And the ayatollahs in Iran, do they oppose the prominent gay community in Qom, or Tehran pride events?

Graham
January 27th, 2011 | LINK

“The same what? The fact of the matter is that Jesus never told his followers to do evil (quite the contrary),”

Jesus was not the be all and end all of Christianity. There has been popes, kings, ‘saints’, Martin Luther, Pat Robertson, and many others who have told and do tell their followers to do evil for their religion.

“One or two nutty bishops, I’m sure. The Catholic Church as an institution holds no such position.”

Well maybe that’s not what the PR department of the Catholic Church has said, but I’ve spoken to many Christian apologists, including Catholics, and when I bawk at them comparing homosexuality to, for instance murder, they insist that no one sin is worse than another and they are all ‘fruits on the tree of sin”.

Timothy Kincaid
January 27th, 2011 | LINK

Graham,

what I suspect they actually tell you is that all sins are equal, those as heinous as murder or as benign as gossip. It is you who chooses to link homosexuality and murder rather than homosexuality and gossip, not the Church.

(this is not some endorsement of Catholic theology, but rather a desire that we not speak foolishly and illustrate our ignorance)

L. Junius Brutus
January 27th, 2011 | LINK

Graham: “Jesus was not the be all and end all of Christianity. There has been popes, kings, ‘saints’, Martin Luther, Pat Robertson, and many others who have told and do tell their followers to do evil for their religion. ”

No kidding. But unless you think that what Pat Robertson does and says actually changes the essence of the religion (as opposed to how it’s practiced by his followers), Jesus (and the apostles) are the be all and end all of Christianity.

“Well maybe that’s not what the PR department of the Catholic Church has said, but I’ve spoken to many Christian apologists, including Catholics, and when I bawk at them comparing homosexuality to, for instance murder, they insist that no one sin is worse than another and they are all ‘fruits on the tree of sin”.”

Don’t. Instead, compare it to premarital sex and divorce (and if they object, they are hypocrites). That basically removes the sting of their argument, because they can’t possibly hold that 97% of people are actually as bad as murderers, even if they intellectually (used in a technical sense) try to hold on to that belief.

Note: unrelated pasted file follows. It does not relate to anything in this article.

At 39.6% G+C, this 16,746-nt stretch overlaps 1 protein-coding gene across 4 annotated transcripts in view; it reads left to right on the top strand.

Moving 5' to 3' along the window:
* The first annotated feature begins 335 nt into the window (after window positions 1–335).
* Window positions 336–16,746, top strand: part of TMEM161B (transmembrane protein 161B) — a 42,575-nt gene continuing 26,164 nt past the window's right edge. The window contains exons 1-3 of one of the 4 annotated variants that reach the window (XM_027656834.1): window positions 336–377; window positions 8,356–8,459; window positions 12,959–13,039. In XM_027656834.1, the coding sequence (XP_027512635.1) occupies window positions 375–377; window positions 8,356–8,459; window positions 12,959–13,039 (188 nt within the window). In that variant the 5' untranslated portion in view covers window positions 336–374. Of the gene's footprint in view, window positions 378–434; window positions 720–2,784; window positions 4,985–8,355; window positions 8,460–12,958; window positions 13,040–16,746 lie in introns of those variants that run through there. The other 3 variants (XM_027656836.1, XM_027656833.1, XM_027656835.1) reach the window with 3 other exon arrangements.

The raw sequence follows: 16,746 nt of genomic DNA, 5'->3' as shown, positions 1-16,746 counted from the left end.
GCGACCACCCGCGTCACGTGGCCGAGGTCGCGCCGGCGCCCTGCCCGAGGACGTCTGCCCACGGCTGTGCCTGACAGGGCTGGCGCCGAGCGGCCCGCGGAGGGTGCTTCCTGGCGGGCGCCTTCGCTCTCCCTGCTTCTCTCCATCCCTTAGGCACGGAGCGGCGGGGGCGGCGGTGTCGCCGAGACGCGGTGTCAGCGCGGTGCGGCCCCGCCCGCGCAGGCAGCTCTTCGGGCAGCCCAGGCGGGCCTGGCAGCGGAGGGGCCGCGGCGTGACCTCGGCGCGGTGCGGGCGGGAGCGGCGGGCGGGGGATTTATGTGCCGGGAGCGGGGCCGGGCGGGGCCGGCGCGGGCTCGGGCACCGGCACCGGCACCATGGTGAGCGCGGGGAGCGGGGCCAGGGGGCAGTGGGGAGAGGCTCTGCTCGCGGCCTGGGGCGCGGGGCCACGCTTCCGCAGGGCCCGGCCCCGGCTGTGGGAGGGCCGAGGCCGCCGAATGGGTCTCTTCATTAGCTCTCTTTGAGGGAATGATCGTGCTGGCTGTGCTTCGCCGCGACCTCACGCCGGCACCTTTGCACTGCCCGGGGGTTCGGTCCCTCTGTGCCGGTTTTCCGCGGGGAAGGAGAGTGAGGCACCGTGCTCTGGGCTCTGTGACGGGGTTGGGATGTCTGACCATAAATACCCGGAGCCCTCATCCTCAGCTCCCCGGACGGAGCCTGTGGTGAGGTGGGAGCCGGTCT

Graham
January 27th, 2011 | LINK

“No kidding. But unless you think that what Pat Robertson does and says actually changes the essence of the religion (as opposed to how it’s practiced by his followers), Jesus (and the apostles) are the be all and end all of Christianity.”

Well wouldn’t Pat Robertson claim that he is the one who is being true to the essence of the religion, and people who say that he is wrong are simply revisionists who want to pervert scripture to fit their own politically-correct liberal agenda?

“Don’t. Instead, compare it to premarital sex and divorce (and if they object, they are hypocrites). That basically removes the sting of their argument, because they can’t possibly hold that 97% of people are actually as bad as murderers, even if they intellectually (used in a technical sense) try to hold on to that belief.”

Oh, they would say that 97% of people are as bad as murderes. We all have original sin after all. I have no trouble imagining them saying that.

L. Junius Brutus
January 27th, 2011 | LINK

Graham: “Well wouldn’t Pat Robertson claim that he is the one who is being true to the essence of the religion, and people who say that he is wrong are simply revisionists who want to pervert scripture to fit their own politically-correct liberal agenda? ”

No doubt. And let hem prove that. Any jack@ss can claim anything, that doesn’t make a situation a “he said, she said” – not as long as we have logical faculties left. Do you actually think that Pat Robertson could back up his claim, or do you think that it’s the usual garbage we’re used to?

“Oh, they would say that 97% of people are as bad as murderes. We all have original sin after all. I have no trouble imagining them saying that.”

Then you should not be offended. And no doubt, the other 3% has sinned in some way, and is therefore as bad as a murderer.

Throbert McGee
January 28th, 2011 | LINK

what I suspect they actually tell you is that all sins are equal, those as heinous as murder or as benign as gossip. It is you who chooses to link homosexuality and murder rather than homosexuality and gossip, not the Church.

(this is not some endorsement of Catholic theology, but rather a desire that we not speak foolishly and illustrate our ignorance)

Oh, me-oooww!

Leave A Comment

All comments reflect the opinions of commenters only. They are not necessarily those of anyone associated with Box Turtle Bulletin. Comments are subject to our Comments Policy.

(Required)
(Required, never shared)

PLEASE NOTE: All comments are subject to our Comments Policy.